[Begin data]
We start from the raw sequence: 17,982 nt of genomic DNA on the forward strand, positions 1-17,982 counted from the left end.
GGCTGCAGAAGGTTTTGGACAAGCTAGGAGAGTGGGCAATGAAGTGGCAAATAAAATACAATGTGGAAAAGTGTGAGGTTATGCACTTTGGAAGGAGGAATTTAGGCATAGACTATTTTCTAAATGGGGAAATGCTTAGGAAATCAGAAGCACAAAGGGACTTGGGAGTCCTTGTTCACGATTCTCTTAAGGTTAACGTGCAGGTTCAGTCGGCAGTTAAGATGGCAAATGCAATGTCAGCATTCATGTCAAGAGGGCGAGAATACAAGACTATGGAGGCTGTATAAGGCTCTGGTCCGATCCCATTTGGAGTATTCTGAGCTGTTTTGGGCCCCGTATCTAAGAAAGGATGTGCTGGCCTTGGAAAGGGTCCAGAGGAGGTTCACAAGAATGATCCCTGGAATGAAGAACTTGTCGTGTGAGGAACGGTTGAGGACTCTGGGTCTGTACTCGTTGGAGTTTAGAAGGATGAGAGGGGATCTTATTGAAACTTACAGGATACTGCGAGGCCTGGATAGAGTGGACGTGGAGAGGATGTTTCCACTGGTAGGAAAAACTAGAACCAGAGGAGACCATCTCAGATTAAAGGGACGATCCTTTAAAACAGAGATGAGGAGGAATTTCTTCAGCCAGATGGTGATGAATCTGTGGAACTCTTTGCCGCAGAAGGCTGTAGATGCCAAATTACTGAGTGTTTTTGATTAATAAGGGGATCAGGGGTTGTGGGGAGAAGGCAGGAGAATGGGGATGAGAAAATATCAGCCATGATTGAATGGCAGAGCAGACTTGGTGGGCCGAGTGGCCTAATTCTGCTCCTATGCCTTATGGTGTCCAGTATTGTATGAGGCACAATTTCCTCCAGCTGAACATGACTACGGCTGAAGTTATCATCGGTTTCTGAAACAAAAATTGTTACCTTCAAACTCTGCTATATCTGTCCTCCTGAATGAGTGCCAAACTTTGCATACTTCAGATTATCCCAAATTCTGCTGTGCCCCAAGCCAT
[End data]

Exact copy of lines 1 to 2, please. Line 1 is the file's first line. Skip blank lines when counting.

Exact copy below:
We start from the raw sequence: 17,982 nt of genomic DNA on the forward strand, positions 1-17,982 counted from the left end.
GGCTGCAGAAGGTTTTGGACAAGCTAGGAGAGTGGGCAATGAAGTGGCAAATAAAATACAATGTGGAAAAGTGTGAGGTTATGCACTTTGGAAGGAGGAATTTAGGCATAGACTATTTTCTAAATGGGGAAATGCTTAGGAAATCAGAAGCACAAAGGGACTTGGGAGTCCTTGTTCACGATTCTCTTAAGGTTAACGTGCAGGTTCAGTCGGCAGTTAAGATGGCAAATGCAATGTCAGCATTCATGTCAAGAGGGCGAGAATACAAGACTATGGAGGCTGTATAAGGCTCTGGTCCGATCCCATTTGGAGTATTCTGAGCTGTTTTGGGCCCCGTATCTAAGAAAGGATGTGCTGGCCTTGGAAAGGGTCCAGAGGAGGTTCACAAGAATGATCCCTGGAATGAAGAACTTGTCGTGTGAGGAACGGTTGAGGACTCTGGGTCTGTACTCGTTGGAGTTTAGAAGGATGAGAGGGGATCTTATTGAAACTTACAGGATACTGCGAGGCCTGGATAGAGTGGACGTGGAGAGGATGTTTCCACTGGTAGGAAAAACTAGAACCAGAGGAGACCATCTCAGATTAAAGGGACGATCCTTTAAAACAGAGATGAGGAGGAATTTCTTCAGCCAGATGGTGATGAATCTGTGGAACTCTTTGCCGCAGAAGGCTGTAGATGCCAAATTACTGAGTGTTTTTGATTAATAAGGGGATCAGGGGTTGTGGGGAGAAGGCAGGAGAATGGGGATGAGAAAATATCAGCCATGATTGAATGGCAGAGCAGACTTGGTGGGCCGAGTGGCCTAATTCTGCTCCTATGCCTTATGGTGTCCAGTATTGTATGAGGCACAATTTCCTCCAGCTGAACATGACTACGGCTGAAGTTATCATCGGTTTCTGAAACAAAAATTGTTACCTTCAAACTCTGCTATATCTGTCCTCCTGAATGAGTGCCAAACTTTGCATACTTCAGATTATCCCAAATTCTGCTGTGCCCCAAGCCAT